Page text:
Be careful then, dear brothers and sisters. Make sure that your own hearts are not evil and unbelieving, turning you away from the living God. You must warn each other every day, while it is still “today,” so that none of you will be deceived by sin and hardened against God. For if we are faithful to the end, trusting God just as firmly as when we first believed, we will share in all that belongs to Christ. Remember what it says: “Today when you hear his voice, don’t harden your hearts as Israel did when they rebelled.” [Hebrews 3:12-15 (NLT)]

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THE SONG OF MOSES

I will sing to the Lord, for he has triumphed gloriously; he has hurled both horse and rider into the sea. The Lord is my strength and my song; he has given me victory. This is my God, and I will praise him—my father’s God, and I will exalt him! The Lord is a warrior; Yahweh is his name! [Exodus 15:1-3 (NLT)]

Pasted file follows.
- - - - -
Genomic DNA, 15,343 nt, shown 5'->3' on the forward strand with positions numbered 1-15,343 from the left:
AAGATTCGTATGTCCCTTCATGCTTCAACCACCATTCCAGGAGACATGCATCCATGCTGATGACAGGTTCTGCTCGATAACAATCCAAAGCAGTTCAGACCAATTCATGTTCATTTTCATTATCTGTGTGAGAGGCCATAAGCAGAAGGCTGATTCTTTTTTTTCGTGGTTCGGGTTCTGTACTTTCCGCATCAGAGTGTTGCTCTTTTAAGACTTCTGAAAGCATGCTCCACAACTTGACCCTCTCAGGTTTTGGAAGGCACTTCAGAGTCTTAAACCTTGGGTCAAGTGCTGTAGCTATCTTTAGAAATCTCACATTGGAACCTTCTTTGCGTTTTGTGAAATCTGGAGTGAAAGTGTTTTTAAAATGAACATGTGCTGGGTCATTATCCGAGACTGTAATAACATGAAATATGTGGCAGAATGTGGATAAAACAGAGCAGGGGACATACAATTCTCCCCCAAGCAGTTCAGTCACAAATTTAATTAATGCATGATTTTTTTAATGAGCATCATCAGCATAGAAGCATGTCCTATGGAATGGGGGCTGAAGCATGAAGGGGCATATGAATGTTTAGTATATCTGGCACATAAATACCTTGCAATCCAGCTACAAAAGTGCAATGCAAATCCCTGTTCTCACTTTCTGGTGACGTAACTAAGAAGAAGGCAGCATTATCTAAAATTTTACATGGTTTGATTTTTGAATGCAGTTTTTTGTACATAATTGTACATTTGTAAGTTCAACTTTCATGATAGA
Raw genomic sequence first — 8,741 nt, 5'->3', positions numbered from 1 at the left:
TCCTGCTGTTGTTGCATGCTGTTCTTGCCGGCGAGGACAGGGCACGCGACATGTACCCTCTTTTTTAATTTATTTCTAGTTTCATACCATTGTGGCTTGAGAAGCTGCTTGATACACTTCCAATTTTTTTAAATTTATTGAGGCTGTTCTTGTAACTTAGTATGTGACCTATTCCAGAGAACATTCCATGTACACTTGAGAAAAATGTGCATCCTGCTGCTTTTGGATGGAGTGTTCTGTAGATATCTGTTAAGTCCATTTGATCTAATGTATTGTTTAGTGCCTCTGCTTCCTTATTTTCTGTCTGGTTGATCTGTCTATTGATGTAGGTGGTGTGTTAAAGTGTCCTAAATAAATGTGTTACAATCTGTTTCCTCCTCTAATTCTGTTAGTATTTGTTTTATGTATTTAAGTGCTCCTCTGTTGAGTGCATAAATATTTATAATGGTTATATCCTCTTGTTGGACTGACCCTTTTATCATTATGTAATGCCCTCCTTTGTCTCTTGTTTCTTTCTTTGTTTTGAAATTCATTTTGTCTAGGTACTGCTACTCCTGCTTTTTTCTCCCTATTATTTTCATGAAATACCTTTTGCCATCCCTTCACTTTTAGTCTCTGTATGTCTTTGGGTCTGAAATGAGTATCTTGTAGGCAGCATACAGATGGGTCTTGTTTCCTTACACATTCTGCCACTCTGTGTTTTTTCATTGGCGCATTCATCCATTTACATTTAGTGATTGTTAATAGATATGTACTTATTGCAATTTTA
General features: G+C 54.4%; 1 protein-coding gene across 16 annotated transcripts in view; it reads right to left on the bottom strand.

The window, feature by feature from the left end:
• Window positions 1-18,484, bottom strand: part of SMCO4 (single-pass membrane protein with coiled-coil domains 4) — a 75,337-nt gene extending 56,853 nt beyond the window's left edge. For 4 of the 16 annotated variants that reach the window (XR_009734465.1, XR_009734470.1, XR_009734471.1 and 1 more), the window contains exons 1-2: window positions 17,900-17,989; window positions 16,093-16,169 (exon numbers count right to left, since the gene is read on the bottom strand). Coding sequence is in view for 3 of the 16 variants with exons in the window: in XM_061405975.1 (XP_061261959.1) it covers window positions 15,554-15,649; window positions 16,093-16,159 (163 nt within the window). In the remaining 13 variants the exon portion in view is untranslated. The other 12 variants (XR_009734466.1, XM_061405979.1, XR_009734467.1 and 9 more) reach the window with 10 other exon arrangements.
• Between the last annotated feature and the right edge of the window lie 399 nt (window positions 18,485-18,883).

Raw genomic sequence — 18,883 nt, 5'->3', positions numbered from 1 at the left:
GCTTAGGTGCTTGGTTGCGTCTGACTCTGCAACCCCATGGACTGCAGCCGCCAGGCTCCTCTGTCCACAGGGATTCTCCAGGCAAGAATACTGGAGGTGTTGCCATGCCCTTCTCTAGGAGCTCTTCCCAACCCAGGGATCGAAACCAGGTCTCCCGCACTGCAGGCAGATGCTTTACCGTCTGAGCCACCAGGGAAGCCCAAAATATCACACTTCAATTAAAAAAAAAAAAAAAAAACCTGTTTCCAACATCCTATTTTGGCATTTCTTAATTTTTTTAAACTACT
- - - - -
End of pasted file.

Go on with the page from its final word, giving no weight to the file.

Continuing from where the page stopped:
Capitol Reef - UtahFollowing the Israelites’ successful passage through the Red Sea and the destruction of Pharaoh’s army, we find Moses and the people singing a song of deliverance and praise in Exodus 15. This beautiful and powerful psalm vividly describes the warrior God Yahweh hurling Pharaoh’s chariots and army into the sea. This is Moses’ song but he doesn’t figure in the account at all. A paean to the supremacy and unrivaled power of Jehovah, all of the glory is given to God.

This psalm, however, doesn’t stop at Israel’s rescue from Egypt; looking ahead, it warns God’s enemies with its prediction of Israel’s successful entrance into the Promised Land. This is a victory song of both past and future divine deliverance with its promise that the Canaanites would “melt away” as terror and fear fell on them. Following this song, Miriam led the women as they danced and sang of God’s triumph. The confident words of their songs were quickly forgotten when, several months later, the fearful people, ignoring God’s promise of victory, rebelled and refused to enter the Promised Land. Walking through the sea on dry ground, witnessing the destruction of Pharaoh’s army, and having sung of God’s power and promised victory in Canaan were but a distant memory.